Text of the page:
There won't even be the appeal based on an amazing community.  As much as anything, that was due to a a collision of factors, a large pnp tabletop RP heritage, a general unfamiliarity with the new form of persistent online multiplayer games, and the newness of rampant internet access.  Those factors are very unlikely to repeat themselves.

    A convergence of these factors recreating that "early game environment" appears to be more a case of nostalgia and optimism than anything that can be directly observed.  It's fine that companies are willing to risk their money on such lofty goals, but the number of companies limiting themselves to "their own money" is rapidly dwindling.  Companies are preying on the hopes, wishes and dreams of potential customers in a way they never did before.  They are trying to sell conceptual ideas rather than products.

    In the end, this can't be a positive thing for MMORPG players.  The past is stubbornly unlikely to repeat itself.



    You're welcome to believe what you want. 
    But what I know, that you evidently are subbornly refusing to believe, is that the kid with his Christmas firetruck would much rather have it with working lights, a water canon that works, and a ladder that he can extend and pivot around. 
    And that includes if that firetruck is digital in a game. 
    That never changes. 

    You want evidence?
    - Morwind and Skyrim.
    - Grand Theft Auto.
    - Minecraft. 



    Mendel

    Once upon a time....

  • AAAMEOWAAAMEOW Member RarePosts: 1,354
    So what kind of budget do you think is needed to make your hypothetical mmorpg.  And how much operation cost you going to spend each year after it.  How much player you expect to have?  What business model you going to use.  How much money you expect to make per year?
  • AmarantharAmaranthar Member EpicPosts: 4,202
    AAAMEOW said:
    So what kind of budget do you think is needed to make your hypothetical mmorpg.  And how much operation cost you going to spend each year after it.  How much player you expect to have?  What business model you going to use.  How much money you expect to make per year?
    Oh for God's sake. I'm surprised you didn't ask me how many children have to be sacrificed. 
    Just the same old Negative Nancy from some of you. Eat a damned Snickers Bar. 

    Go back to page 1, 17th post down, and I talked a little about that. And how you get a lot of bang for the bucks with this.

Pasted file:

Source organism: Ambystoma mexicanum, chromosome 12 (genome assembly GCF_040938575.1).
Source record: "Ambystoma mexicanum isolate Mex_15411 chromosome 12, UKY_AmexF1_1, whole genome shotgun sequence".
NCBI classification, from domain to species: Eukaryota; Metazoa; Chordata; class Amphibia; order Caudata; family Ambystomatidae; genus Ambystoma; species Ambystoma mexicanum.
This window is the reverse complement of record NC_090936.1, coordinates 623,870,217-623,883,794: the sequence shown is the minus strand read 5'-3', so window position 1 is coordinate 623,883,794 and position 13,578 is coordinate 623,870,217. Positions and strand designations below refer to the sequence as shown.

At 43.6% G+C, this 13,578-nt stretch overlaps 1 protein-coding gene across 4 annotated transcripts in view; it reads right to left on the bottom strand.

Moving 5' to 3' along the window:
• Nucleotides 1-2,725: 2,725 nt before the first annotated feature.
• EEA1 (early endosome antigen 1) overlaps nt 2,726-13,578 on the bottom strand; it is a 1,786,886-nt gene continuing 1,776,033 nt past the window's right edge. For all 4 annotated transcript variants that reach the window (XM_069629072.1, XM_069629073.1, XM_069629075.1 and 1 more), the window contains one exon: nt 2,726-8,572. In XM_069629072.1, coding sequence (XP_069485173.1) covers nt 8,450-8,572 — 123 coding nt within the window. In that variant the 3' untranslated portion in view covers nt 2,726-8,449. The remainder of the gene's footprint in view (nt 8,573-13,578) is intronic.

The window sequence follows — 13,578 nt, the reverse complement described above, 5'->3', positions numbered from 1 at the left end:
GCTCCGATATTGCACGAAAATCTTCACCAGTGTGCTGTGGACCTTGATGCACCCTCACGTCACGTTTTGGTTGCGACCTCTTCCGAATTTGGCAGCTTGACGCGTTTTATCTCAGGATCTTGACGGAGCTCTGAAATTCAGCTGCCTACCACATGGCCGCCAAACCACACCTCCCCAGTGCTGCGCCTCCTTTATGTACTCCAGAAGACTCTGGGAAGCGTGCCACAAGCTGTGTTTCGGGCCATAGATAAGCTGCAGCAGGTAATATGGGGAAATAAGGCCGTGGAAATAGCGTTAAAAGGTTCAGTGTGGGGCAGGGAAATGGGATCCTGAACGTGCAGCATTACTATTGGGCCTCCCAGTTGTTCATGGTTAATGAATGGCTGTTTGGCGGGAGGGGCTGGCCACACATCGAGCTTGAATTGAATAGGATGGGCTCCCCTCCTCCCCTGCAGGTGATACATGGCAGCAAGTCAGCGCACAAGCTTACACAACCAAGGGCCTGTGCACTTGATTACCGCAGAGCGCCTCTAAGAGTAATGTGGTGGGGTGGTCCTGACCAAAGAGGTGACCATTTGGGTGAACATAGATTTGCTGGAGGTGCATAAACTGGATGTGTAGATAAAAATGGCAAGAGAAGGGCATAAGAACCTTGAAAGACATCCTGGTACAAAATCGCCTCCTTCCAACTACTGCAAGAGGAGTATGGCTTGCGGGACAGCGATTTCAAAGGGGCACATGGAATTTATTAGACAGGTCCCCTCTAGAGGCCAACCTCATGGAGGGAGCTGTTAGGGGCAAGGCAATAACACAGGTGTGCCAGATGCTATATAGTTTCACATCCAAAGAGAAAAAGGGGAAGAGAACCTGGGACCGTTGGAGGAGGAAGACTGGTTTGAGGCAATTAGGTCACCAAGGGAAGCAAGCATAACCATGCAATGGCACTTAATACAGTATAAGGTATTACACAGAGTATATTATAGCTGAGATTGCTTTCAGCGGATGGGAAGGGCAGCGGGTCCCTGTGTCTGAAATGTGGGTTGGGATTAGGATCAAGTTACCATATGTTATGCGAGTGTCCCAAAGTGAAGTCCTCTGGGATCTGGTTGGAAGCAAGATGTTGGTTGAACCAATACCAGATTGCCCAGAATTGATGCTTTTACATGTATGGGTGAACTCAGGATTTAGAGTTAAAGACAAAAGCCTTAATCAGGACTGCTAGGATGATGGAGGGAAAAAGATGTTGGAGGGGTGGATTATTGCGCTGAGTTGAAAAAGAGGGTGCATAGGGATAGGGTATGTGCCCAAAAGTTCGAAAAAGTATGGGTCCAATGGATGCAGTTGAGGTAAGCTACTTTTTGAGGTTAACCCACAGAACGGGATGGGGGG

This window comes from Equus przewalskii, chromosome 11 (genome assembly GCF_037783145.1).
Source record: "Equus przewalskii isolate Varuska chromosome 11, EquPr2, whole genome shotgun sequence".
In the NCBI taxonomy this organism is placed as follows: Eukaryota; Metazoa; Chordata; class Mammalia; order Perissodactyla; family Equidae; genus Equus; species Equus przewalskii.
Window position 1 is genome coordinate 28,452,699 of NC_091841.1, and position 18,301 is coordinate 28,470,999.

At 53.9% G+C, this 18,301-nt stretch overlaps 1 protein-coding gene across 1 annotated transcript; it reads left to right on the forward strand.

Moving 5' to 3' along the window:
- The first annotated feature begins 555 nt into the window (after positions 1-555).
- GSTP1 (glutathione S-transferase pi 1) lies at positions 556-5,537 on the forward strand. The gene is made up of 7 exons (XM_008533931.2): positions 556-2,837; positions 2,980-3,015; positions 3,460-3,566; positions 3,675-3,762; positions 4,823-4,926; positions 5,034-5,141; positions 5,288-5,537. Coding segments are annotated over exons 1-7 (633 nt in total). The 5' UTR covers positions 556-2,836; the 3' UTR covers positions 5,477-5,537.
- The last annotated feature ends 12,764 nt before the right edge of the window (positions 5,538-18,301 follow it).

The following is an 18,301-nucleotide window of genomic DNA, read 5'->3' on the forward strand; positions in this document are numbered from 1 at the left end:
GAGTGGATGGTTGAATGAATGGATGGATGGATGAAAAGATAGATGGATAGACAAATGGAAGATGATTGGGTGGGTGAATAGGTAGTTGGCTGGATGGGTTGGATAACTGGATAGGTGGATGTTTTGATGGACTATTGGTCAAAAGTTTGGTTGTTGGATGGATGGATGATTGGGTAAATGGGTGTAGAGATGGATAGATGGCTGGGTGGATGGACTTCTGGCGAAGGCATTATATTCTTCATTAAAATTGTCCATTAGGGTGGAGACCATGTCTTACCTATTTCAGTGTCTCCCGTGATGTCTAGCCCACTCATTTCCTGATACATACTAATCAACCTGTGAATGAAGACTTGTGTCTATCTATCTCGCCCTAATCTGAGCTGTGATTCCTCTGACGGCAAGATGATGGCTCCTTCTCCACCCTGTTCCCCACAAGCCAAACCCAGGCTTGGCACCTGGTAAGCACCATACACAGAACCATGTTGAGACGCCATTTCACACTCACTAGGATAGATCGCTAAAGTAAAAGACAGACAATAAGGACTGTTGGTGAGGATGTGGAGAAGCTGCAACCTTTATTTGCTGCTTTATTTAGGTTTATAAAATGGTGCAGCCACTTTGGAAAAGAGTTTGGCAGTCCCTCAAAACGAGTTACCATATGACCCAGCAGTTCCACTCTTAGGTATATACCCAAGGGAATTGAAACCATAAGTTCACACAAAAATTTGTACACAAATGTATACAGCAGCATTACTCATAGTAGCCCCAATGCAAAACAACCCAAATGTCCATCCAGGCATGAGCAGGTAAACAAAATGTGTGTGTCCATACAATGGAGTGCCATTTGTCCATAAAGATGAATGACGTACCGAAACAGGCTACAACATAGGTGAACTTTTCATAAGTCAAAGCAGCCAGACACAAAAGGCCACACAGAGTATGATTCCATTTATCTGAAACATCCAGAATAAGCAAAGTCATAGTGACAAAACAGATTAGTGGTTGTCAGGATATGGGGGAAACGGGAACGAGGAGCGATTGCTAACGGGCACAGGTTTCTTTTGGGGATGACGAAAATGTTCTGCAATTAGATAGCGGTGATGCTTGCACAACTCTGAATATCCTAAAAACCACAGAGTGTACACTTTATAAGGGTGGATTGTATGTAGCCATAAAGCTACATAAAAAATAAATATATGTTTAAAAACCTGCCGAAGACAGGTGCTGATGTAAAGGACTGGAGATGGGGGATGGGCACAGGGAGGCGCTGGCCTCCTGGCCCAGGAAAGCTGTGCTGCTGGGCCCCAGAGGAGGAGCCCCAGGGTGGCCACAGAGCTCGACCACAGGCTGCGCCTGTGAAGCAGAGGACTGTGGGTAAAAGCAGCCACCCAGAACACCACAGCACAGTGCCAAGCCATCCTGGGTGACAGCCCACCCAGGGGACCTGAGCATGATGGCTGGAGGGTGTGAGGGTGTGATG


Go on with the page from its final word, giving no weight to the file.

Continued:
It's no wonder the MMORPG scene is stagnated, what with some of you and your constant "that can't be done" and "nobody's going to like it if nobody's done it" attitudes. Based on stagnant content that's never ending, rinse and repeat, easy win, and predictable sameness, that some of you are just absolutely in luv with. 

    Once upon a time....

  • ScorchienScorchien Member LegendaryPosts: 7,371
    edited January 12
              23 years later UO is still the best World Sim , by a long shot ....There is your model
    Post edited by Scorchien on
  • AmarantharAmaranthar Member EpicPosts: 4,202
    And I'm sorry that I'm getting P.O.ed. But this crap never ends, it just keeps spinning. 
    We're never going to see the MMORPG industry advance, as far as game play, if some of you have your way. 

    Once upon a time....

  • MendelMendel Member EpicPosts: 3,908
    Mendel said:
    Wizardry said:
    The superficial gamer,which btw are MOST that are playing mmorpg's right now ,will simply ignore anything and everything that is not loot based.
    I bet less than 1% are playing for the immersion of the world or the FUN of the game,they play because their shallow goal is levels and the bigger goal is the BEST loot.

    So even if a developer gave us loads of content,tons of side branches,several ways to customize our character,people would still go for the best loot and ignore everything else the developer put effort into.

    So we are stuck because the vast majority are shallow non mmo/rpg gamer's,they are as some have mentioned over many threads,just people with goals in mind.So naturally if this shallow gaming sells,that is what devs will keep delivering because it also happens ot be the cheapest and easiest to design,so easy mode money for the devs.